Members of New York's highest court on Tuesday wrestled with whether state common law protects against the public performance of pre-1972 music without paying the artists who hold the copyrights.

A Hasidic woman walks with her children in Kiryas Joel.

Annexation Upheld in Bitter Battle Over Hasidic Village's Growth

By Jeff Storey |

A state judge has upheld approval of an annexation bid that would allow an insular ultra-Orthodox Jewish village to greatly expand, an action opponents fear would attract a flood of new residents and overwhelm the rural character of the surrounding area.

U.S. Court of Appeals for the Second Circuit.

Rights of Nonparty, Nonwitnesses Factored in Law Firm's Disqualification

By Mark Hamblett |

In barring Baker & Hostetler from defending real estate companies accused of laundering the proceeds of a $230 million fraud on the Russian Treasury, the Second Circuit Monday addressed the standard for disqualification in a new context: a motion to disqualify made by a nonparty, nonwitness.

Melania Trump, wife of Republican presidential candidate Donald Trump, speaks at the Republican National Convention in Cleveland, July 18, 2016.

In Melania Trump Suit, Journalist Invokes Maryland's Anti-SLAPP Law

By Zoe Tillman |

Webster Tarpley, who runs an eponymous news website, faced Trump's ire after he published an article reciting rumors about her past work as a model, including that she may have worked as an escort—an allegation she denies. She sued Tarpley last month, along with the British tabloid the Daily Mail, which published similar claims.

'Emergency Doctrine' Applied to Life of Animal

By Joel Stashenko |

The "emergency doctrine" exception to unreasonable searches under the Fourth Amendment applies when the "life" that law enforcement officers are acting to protect is that of an animal, and not just a human, a town justice ruled.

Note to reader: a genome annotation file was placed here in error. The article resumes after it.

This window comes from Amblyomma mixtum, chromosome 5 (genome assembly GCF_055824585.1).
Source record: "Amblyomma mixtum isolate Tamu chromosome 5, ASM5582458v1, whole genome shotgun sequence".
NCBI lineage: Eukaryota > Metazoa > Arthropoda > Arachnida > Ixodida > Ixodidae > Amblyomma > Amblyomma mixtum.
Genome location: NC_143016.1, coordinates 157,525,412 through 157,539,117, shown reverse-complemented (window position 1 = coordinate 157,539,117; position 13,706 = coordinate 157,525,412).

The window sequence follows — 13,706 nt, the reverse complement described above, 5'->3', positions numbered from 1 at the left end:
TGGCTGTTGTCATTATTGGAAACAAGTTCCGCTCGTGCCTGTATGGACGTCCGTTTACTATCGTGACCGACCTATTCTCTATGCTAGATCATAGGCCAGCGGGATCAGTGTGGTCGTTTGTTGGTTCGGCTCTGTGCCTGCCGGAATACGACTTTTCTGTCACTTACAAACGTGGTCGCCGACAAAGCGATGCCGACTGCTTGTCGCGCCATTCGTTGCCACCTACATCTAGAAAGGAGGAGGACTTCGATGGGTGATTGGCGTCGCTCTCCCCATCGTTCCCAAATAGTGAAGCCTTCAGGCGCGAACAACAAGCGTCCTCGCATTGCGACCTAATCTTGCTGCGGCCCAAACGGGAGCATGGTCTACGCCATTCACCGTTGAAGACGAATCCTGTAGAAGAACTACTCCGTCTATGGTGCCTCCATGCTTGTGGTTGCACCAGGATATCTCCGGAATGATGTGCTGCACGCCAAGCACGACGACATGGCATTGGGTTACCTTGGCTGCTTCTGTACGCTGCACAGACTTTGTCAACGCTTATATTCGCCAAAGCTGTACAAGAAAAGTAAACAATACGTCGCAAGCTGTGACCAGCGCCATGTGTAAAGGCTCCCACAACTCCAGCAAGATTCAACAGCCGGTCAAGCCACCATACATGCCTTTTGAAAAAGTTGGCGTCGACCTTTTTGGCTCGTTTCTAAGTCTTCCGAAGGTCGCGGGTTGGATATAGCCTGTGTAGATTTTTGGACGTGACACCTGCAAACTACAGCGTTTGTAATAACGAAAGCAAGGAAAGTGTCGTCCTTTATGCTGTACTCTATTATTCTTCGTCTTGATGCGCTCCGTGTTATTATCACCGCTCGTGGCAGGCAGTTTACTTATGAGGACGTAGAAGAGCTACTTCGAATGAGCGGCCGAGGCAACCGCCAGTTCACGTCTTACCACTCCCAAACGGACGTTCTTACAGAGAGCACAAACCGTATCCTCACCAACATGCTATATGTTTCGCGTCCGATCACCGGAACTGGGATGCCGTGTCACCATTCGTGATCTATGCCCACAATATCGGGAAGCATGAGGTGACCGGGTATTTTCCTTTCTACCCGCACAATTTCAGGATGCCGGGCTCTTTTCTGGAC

Brooklyn Law School

Brooklyn Law to Hold Criminal Law Program

An all-day program on criminal law, procedure and ethics will be held on Oct. 29 at Brooklyn Law School to honor Robert Pitler, a professor at the school from 1988 until his death last year.

Voters scan their ballots on election day in Albany in November 2014.

AG Asks Poll Workers to Be Trained on Affidavit Ballots

By Joel Stashenko |

In a letter Monday to the four state election commissioners, Attorney General Eric Schneiderman said a survey by his office showed inconsistent written rules and training by county boards of elections.

Donald Trump

Trump Foundation Stops State Fundraising, AG Says

Republican presidential nominee Donald Trump's charitable foundation has said it has stopped fundraising in New York as it prepares financial reports, according to the state attorney general's office.

On the Move

Kramer Levin, Covington & Burling and White & Case announce promotions, while other firms and the Bronx District Attorney's Office announce new additions.

Feerick Center Awards

Fordham University School of Law’s Feerick Center for Social Justice celebrated its 10th anniversary as well as the 80th birthday of its founder, John Feerick, on Monday at Mutual of America. Awards were given for careers dedicated to service.